This blog is part of Educating My Boy: Chronicles of a Free-Schooler
One of the stories I had Jack read as part of this lessons was the story of King Midas. If you recall, Midas was the king who so coveted gold that he dreamed of having the ability to turn everything he touched to gold. When his wish was granted and he turned his most beloved daughter (and every plant and flower as well as his food) to gold he realized his mistake.
I had Jack research the origin of the story (Greek or Roman?) and read Nathaniel Hawthorne’s telling of the story as a little shot of good writing. While mentioning the moral of the story my main idea was to discuss how we come to “value” thing: is gold more “valuable” than bread when you’re hungry? That sort of thing… but we didn’t get to that!
I asked Jack what the moral of the story of King Midas was. “Not to be greedy,” he said. “Money isn’t happiness.”
“What is happiness?” I couldn’t resist asking.
“Happiness is a good home, good parents, couple of pets – a second class economy.” (By “second class economy” I think he meant a middle-class life! I really don’t know where he picked that up.) And he went on: “Try not to be famous till later in life. If you’re a kid and you have famous parents you’re not going to be happy because your parents don’t spend time with you. Like in The Prince and the Pauper – having a king for a dad doesn’t necessarily make you happy.”
“What makes you happy?” I asked.
“It’s different for every person,” he said – and then for some reason he got mad: “I don’t know what makes me happy…”
As we were talking I was taking notes, as I always do during our lessons – hence these blogs. But suddenly Jack was angry at me for taking notes.
“You care too much about what I say, if it’s interesting or not… Can’t you not care?”
I told him that I can’t “not care.” I can’t help it if I find what he thinks interesting. I also said that I take notes of our lessons and conversations for the blogs I’m writing and that I hope to make into a book.
“I feel like a guinea pig. I don’t like it,” he said.
Well… that was a hard one, especially when it came at the heels of a particularly challenging “lesson” when Jack was extra fidgety and not at all cooperative. I could see that the lesson was not turning out fun for him, but neither was it for me. So I figured the best way to deal with the situation was to be really honest.
I told Jack that homeschooling is not easy for me. Some parents who homeschool learn along with their kids. I certainly do learn some things as I teach Jack but mostly I teach him what I have already learned. What makes homeschooling interesting for me is to “study” him, as it were. What I learn is from watching him learn. As a writer, and a student of how and what kids learn, I can’t help wanting to take notes and share my observations in the form of writing. I told Jack that in all honesty if I can’t have my own version of “fun” while homeschooling I really don’t want to do it, and the fun of it for me is studying how and what young people learn.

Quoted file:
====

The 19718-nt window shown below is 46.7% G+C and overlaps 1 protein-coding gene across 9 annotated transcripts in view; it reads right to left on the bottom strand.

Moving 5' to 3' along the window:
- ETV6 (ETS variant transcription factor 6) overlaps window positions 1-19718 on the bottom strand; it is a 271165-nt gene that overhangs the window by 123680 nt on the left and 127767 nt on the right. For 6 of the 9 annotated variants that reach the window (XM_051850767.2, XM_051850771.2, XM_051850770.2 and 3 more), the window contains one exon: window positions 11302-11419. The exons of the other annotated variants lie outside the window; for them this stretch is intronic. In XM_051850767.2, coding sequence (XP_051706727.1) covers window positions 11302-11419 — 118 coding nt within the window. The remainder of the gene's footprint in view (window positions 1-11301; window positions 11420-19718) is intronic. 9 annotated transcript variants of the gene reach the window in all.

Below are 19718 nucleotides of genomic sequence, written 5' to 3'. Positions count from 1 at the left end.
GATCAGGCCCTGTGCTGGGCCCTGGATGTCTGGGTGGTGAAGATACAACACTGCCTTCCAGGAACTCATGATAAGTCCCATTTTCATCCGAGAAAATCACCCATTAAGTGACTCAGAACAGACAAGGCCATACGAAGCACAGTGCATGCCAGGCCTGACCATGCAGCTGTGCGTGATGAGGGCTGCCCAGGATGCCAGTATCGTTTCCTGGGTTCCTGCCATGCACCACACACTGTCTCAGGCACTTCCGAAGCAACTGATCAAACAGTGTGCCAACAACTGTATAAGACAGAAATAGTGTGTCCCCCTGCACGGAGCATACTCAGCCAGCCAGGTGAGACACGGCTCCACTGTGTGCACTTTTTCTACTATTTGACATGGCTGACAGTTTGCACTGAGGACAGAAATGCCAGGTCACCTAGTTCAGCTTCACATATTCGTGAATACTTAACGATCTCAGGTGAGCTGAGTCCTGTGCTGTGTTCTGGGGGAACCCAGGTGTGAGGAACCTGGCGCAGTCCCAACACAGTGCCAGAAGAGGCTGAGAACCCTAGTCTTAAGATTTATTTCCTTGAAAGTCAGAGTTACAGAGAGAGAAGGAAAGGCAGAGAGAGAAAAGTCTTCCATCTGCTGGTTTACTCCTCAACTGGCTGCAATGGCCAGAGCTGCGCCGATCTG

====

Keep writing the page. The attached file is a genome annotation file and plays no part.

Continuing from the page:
I also said that I thought he had been very resistant to any work lately and that maybe we should think over the whole homeschooling idea. “I don’t want to have to force you to learn,” I said. “But if you’re studying with me you have to want to learn from me and also to let me do what is interesting to me.”
I shut the book and said we should take some time thinking about whether we want to continue homeschooling. We needed to come to an agreement about it.
I had already given some thought to Jack’s charge of being treated like a “guinea pig” when he brought it up. A while ago I wrote about my ideas on teaching “social studies.” My plan is to introduce social sciences to Jack: Aristotle for methodology of science, “social classes” (as in The Prince and the Pauper) for sociology, and start psychology with Piaget.
My plan is to show Jack my favorite Piaget book, The Origin of Intelligence in Children, and how Piaget observed his babies the way Aristotle observed the natural world. I want to point out to Jack that while Piaget closely observed his children, the kids were not exactly “guinea pigs” to his experiments. I am planning to read some of Piaget’s observations with Jack and let him see for himself that “studying” something – or someone – is not necessarily an obtrusive or disrespectful activity. I also want to make the point that while Piaget was interested in how children learn to think, I’m also interested in what they think. (Maybe introduce the idea of philosophy?)
As things are going I think I’ll get to social sciences next year, in what will be seventh grade for Jack. But perhaps we will have to do a little peak into Piaget, how children learn and what they think, before then.
The next day after our Midas meltdown Jack said that he thought about it and he does want to continue to be homeschooled. He said that he agrees to my condition of making homeschooling interesting to me as well as to him.
I was very glad to hear it but I certainly do see that in a way I didn’t really give him a choice. The option I gave him was a bit of a “my way or the highway” kind of choice. That’s one way of looking at it. Another way of looking at it is that ultimately kids don’t really have a choice but to put their trust in their parents. So Jack’s decision to continue homeschooling was his way of putting his trust in me over a school. He trusted that I do not disrespect him and will not use him for my own purposes.
I do value this trust – all the gold of King Midas be damned.
Then again, maybe it was King Midas that gave this lesson a little golden touch!